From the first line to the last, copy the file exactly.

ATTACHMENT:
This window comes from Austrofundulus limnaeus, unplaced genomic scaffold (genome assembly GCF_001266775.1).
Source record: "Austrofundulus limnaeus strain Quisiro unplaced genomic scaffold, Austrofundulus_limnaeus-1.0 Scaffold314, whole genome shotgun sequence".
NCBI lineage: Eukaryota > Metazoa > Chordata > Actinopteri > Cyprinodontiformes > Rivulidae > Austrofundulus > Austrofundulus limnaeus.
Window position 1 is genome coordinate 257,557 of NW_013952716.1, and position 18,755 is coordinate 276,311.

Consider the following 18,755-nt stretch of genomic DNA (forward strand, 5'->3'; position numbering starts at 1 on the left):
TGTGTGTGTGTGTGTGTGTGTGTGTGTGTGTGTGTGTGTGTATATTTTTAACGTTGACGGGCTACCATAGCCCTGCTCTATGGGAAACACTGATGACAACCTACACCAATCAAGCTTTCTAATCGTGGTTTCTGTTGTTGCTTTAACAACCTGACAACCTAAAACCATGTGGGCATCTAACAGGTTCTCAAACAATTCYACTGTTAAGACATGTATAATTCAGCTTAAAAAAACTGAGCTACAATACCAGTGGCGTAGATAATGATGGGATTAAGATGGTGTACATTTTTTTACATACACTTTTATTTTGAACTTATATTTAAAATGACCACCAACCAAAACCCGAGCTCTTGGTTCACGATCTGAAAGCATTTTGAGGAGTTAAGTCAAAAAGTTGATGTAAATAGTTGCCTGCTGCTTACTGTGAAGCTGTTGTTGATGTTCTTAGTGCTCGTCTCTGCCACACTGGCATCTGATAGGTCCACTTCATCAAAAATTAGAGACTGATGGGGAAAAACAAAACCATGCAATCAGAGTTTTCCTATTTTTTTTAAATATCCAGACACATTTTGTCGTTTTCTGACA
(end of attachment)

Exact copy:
This window comes from Austrofundulus limnaeus, unplaced genomic scaffold (genome assembly GCF_001266775.1).
Source record: "Austrofundulus limnaeus strain Quisiro unplaced genomic scaffold, Austrofundulus_limnaeus-1.0 Scaffold314, whole genome shotgun sequence".
NCBI lineage: Eukaryota > Metazoa > Chordata > Actinopteri > Cyprinodontiformes > Rivulidae > Austrofundulus > Austrofundulus limnaeus.
Window position 1 is genome coordinate 257,557 of NW_013952716.1, and position 18,755 is coordinate 276,311.

Consider the following 18,755-nt stretch of genomic DNA (forward strand, 5'->3'; position numbering starts at 1 on the left):
TGTGTGTGTGTGTGTGTGTGTGTGTGTGTGTGTGTGTGTGTATATTTTTAACGTTGACGGGCTACCATAGCCCTGCTCTATGGGAAACACTGATGACAACCTACACCAATCAAGCTTTCTAATCGTGGTTTCTGTTGTTGCTTTAACAACCTGACAACCTAAAACCATGTGGGCATCTAACAGGTTCTCAAACAATTCYACTGTTAAGACATGTATAATTCAGCTTAAAAAAACTGAGCTACAATACCAGTGGCGTAGATAATGATGGGATTAAGATGGTGTACATTTTTTTACATACACTTTTATTTTGAACTTATATTTAAAATGACCACCAACCAAAACCCGAGCTCTTGGTTCACGATCTGAAAGCATTTTGAGGAGTTAAGTCAAAAAGTTGATGTAAATAGTTGCCTGCTGCTTACTGTGAAGCTGTTGTTGATGTTCTTAGTGCTCGTCTCTGCCACACTGGCATCTGATAGGTCCACTTCATCAAAAATTAGAGACTGATGGGGAAAAACAAAACCATGCAATCAGAGTTTTCCTATTTTTTTTAAATATCCAGACACATTTTGTCGTTTTCTGACA